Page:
With 24 seats in total, this is United’s largest domestic first-class cabin.
While we were clearly traveling on a dated plane, the cabin still felt fairly fresh, thanks to the recent renovations.
There’s not much to say about the seat. I chose 5F, at the starboard-side window in the second-to-last row. Seats are roughly 19 inches wide (between the armrests) and offer an industry-standard 38 inches of pitch.
There’s storage available under each side (except at the bulkhead row), with enough room to accommodate my small backpack between the two seats in front, giving me a bit more room for my feet.
A small compartment underneath the adjustable armrest stores a small laptop or tablet.
There is also a nifty water bottle holder (though water bottles aren’t provided, so you might want to bring your own).
A slide-out drink table gives both occupants enough room to hold drinks and nuts.
Each pair of seats has three dedicated air vents, plus a flight attendant call button, which is handy given the large cabin size.
Amenities and IFE
Only a small blanket and a universal power outlet between each seat are offered as amenities.
United’s latest domestic first-class seat does not offer seat-back TV, so you’re on your own when it comes to entertainment.
The tray table offers a slick fold-out tablet holder to keep streaming content available. Luckily I happened to be traveling with my (fully charged) iPad this time around.
In addition to transmitting on-demand content throughout the plane, the Wi-Fi offered internet connectivity as well.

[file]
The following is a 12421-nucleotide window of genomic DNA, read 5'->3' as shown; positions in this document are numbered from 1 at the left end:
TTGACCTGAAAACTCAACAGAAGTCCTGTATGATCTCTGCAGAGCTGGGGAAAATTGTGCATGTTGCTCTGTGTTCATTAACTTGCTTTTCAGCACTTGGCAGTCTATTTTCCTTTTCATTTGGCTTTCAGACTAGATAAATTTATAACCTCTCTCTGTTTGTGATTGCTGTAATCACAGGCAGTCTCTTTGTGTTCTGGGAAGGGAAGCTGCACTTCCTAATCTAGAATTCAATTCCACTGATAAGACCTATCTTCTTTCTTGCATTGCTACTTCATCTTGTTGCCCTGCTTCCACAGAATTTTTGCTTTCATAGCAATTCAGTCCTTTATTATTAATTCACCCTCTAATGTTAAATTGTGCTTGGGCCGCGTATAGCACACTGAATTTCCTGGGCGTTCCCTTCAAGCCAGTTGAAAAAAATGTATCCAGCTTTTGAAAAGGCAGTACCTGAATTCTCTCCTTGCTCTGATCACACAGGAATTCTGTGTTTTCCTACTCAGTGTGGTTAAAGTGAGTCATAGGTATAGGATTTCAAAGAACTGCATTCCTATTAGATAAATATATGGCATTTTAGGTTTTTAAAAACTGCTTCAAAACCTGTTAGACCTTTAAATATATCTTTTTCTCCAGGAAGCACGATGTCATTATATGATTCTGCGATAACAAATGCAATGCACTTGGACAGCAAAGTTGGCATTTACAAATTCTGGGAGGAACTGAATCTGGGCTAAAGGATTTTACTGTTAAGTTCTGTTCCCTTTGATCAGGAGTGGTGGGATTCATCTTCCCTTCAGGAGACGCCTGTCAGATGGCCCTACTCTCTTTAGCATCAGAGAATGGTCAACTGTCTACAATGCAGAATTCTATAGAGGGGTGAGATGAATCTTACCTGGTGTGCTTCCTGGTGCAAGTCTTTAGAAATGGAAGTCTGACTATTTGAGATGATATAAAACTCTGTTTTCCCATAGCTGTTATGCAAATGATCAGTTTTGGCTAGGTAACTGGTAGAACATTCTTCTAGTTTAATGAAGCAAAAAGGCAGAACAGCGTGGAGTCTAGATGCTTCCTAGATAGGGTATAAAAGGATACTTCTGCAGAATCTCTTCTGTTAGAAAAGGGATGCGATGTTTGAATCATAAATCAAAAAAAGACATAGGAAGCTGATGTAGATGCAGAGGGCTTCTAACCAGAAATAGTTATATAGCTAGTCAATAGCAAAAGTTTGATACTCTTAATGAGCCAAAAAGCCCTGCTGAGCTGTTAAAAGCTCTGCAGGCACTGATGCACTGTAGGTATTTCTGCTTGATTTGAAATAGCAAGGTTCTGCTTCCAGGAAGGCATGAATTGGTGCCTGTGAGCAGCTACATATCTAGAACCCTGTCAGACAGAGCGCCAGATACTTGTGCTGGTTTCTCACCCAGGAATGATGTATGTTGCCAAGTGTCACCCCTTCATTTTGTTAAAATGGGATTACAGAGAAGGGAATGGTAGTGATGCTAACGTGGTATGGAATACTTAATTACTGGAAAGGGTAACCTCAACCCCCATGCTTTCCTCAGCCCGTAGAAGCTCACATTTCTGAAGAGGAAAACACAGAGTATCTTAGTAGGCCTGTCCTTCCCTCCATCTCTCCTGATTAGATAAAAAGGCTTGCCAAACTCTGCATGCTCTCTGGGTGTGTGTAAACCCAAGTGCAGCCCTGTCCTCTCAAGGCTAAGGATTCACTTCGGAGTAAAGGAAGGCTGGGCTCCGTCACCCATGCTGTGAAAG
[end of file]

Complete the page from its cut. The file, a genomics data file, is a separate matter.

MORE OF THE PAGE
I was a bit disappointed by the performance, considering that United’s 757-300s sport ViaSat satellite Wi-Fi traditionally has performed a bit better than Panasonic’s offering.
Still, I had no trouble getting some work done, and navigating the streaming options was a breeze (Be sure to download the latest United app before you board!).
There were 85 movies available, including (relatively) new releases, such as Crazy Rich Asians.
The player makes it easy to find the exact spot where you left off, and the quality was decent, too.
The television selection included a grand total of eight shows — United has some work to do there.
Food and Beverage
Dine on Demand
Shortly after boarding, a smiling flight attendant came by to offer beverages. I asked for an Old Fashioned, which was delivered without any fuss — just the way I like it.
The in-flight service began about 30 minutes after takeoff, starting with hot towels, beverages and nuts.
Then, about an hour after takeoff, my dinner arrived. I got my first choice, the chicken pesto, and there was a lentil chili available as well.
Since everything was served at once, I decided to work backwards, starting with my entree while it was still hot. The dish was flavorful overall, and the chicken was moist — not restaurant-quality, but one of the better meals I’ve had on a domestic flight.
The salad was fresh, and the cheesecake was moist and delicious.
With a total of 24 seats, the 757-300 presents a bit of a challenge to flight attendants — on this flight, there was one crew member working the cabin while another prepared meals in the galley.
Our flight attendant was friendly and positive throughout the flight, and responded within a few seconds when I pressed the call button to ask him to take my tray away.
United’s 757-300 product demonstrates the importance of carefully reviewing the aircraft type before booking a flight — the 757-300 may have a similar airframe, but the smaller -200 offers a far-superior premium-cabin product than you’ll find on the larger plane. Still, I had a pleasant flight on this slightly larger domestic plane — some may balk at the lack of seat-back TVs and there wasn’t anything special about the service, but it was the best I could have hoped for given the large cabin size.